ROYAL COLLEGE OF SURGEONS, &C
This is an institution distinct from the university. To strangers, it is only interesting for its valuable museum, chiefly consisting of preparations; though to some a sight of these will be far from pleasing. The building is situated in Nicolson Street, a short way from the University. Further on, in the same street, is the Asylum For The Blind, an interesting charitable institution.
This old and respected institution is situated in an open ground in Lauriston, and is approached by George the Fourth's Bridge, or by a street near the College. As the name imports, Heriot's Hospital was founded and endowed by George Heriot, jeweller to James VI., in the year 1624. The building, from a design of Inigo Jones, was begun in 1628, and finished in 1650. It is a large handsome structure, in the Elizabethan style, with turrets, and enclosing a quadrangular court. The cost of its erection was £30,000, which nearly swallowed up the funds; but, by careful management, these are now more than adequate for all demands, and the overplus, under powers granted by a late act of parliament, is devoted to the erection and support of schools for poor children in different quarters of the town. The object of Heriot's Hospital resembles that of Christ's Hospital in London—the board, clothing, and education of boys, of whom the present number is one hundred and eighty. They must all be the sons of poor burgesses of Edinburgh. The education, under different masters, is liberal; and in general management, it is acknowledged that the institution is the most munificent of the kind in Scotland. The Town-Council and clergy of Edinburgh are the governors. Orders to see Heriot's Hospital may be obtained from the secretary's office, Royal Exchange buildings. The free schools connected with the institution are likewise not unworthy of a visit from those interested in education.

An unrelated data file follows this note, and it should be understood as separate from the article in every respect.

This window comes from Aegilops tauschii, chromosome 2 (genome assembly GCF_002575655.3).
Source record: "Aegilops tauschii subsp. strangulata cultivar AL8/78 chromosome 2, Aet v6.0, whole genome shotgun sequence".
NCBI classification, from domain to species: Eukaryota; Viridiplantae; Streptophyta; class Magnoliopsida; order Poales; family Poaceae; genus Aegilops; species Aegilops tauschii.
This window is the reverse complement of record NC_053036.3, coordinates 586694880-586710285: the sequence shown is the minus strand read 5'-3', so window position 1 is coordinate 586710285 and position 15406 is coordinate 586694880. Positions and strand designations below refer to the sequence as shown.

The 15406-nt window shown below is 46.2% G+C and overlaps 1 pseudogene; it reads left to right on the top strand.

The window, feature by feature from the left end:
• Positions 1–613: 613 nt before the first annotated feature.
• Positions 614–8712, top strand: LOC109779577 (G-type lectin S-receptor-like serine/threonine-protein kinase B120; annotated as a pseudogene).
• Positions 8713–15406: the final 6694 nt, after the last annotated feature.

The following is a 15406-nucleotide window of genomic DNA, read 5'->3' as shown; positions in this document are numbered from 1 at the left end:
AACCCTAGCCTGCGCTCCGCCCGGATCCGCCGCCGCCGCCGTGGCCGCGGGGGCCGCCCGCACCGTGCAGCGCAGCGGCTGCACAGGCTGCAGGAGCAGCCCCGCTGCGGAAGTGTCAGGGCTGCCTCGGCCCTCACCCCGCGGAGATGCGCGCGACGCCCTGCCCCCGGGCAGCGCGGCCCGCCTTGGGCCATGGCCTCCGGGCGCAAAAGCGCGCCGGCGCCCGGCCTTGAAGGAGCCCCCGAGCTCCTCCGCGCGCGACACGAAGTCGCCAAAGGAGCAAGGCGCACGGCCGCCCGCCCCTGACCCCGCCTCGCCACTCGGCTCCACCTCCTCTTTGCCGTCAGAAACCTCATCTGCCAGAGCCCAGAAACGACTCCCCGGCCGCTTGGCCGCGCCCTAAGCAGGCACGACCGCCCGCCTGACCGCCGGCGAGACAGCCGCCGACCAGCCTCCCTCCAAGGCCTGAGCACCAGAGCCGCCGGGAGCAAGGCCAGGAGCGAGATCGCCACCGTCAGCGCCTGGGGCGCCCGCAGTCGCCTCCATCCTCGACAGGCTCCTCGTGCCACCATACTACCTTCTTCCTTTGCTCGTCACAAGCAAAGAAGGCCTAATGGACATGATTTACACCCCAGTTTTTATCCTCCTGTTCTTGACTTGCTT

Opposite Heriot's Hospital, on the south, stands a similar Establishment—George Watson's Hospital; and there are various institutions of this class, including Donaldson's Hospital, a building of great magnificence recently erected at the west end of the New Town, the Orphan Hospital, &c.
East from Heriot's Hospital is situated Greyfriars' churchyard, which derives some interest from having been the plaee in which was signed the Solemn League and Covenant in 1638.